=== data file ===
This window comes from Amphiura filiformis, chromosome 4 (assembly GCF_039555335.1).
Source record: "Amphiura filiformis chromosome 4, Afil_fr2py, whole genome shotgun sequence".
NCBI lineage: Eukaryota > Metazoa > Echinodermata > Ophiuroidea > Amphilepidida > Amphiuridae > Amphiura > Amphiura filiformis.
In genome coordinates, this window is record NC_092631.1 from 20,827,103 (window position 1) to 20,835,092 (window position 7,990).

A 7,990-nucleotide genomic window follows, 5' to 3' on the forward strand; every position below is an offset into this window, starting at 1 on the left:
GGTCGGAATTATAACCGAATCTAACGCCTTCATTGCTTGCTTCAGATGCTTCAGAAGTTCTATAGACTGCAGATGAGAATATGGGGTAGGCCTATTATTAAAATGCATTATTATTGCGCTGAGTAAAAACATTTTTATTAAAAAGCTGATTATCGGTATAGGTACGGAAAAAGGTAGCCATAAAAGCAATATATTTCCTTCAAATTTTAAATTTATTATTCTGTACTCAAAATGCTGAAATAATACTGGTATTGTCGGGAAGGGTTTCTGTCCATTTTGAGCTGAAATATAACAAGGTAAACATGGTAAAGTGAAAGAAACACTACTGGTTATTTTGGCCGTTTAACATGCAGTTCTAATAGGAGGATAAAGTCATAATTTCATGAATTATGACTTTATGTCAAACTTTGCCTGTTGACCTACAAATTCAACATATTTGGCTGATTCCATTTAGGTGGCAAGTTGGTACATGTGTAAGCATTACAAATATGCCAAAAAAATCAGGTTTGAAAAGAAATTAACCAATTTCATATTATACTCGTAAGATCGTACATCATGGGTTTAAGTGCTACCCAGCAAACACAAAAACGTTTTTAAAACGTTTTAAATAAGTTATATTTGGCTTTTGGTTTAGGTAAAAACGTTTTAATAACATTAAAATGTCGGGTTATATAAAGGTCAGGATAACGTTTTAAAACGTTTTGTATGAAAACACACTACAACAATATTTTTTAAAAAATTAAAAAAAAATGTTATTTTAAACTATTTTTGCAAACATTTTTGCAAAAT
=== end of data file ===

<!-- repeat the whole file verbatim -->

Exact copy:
This window comes from Amphiura filiformis, chromosome 4 (assembly GCF_039555335.1).
Source record: "Amphiura filiformis chromosome 4, Afil_fr2py, whole genome shotgun sequence".
NCBI lineage: Eukaryota > Metazoa > Echinodermata > Ophiuroidea > Amphilepidida > Amphiuridae > Amphiura > Amphiura filiformis.
In genome coordinates, this window is record NC_092631.1 from 20,827,103 (window position 1) to 20,835,092 (window position 7,990).

A 7,990-nucleotide genomic window follows, 5' to 3' on the forward strand; every position below is an offset into this window, starting at 1 on the left:
GGTCGGAATTATAACCGAATCTAACGCCTTCATTGCTTGCTTCAGATGCTTCAGAAGTTCTATAGACTGCAGATGAGAATATGGGGTAGGCCTATTATTAAAATGCATTATTATTGCGCTGAGTAAAAACATTTTTATTAAAAAGCTGATTATCGGTATAGGTACGGAAAAAGGTAGCCATAAAAGCAATATATTTCCTTCAAATTTTAAATTTATTATTCTGTACTCAAAATGCTGAAATAATACTGGTATTGTCGGGAAGGGTTTCTGTCCATTTTGAGCTGAAATATAACAAGGTAAACATGGTAAAGTGAAAGAAACACTACTGGTTATTTTGGCCGTTTAACATGCAGTTCTAATAGGAGGATAAAGTCATAATTTCATGAATTATGACTTTATGTCAAACTTTGCCTGTTGACCTACAAATTCAACATATTTGGCTGATTCCATTTAGGTGGCAAGTTGGTACATGTGTAAGCATTACAAATATGCCAAAAAAATCAGGTTTGAAAAGAAATTAACCAATTTCATATTATACTCGTAAGATCGTACATCATGGGTTTAAGTGCTACCCAGCAAACACAAAAACGTTTTTAAAACGTTTTAAATAAGTTATATTTGGCTTTTGGTTTAGGTAAAAACGTTTTAATAACATTAAAATGTCGGGTTATATAAAGGTCAGGATAACGTTTTAAAACGTTTTGTATGAAAACACACTACAACAATATTTTTTAAAAAATTAAAAAAAAATGTTATTTTAAACTATTTTTGCAAACATTTTTGCAAAAT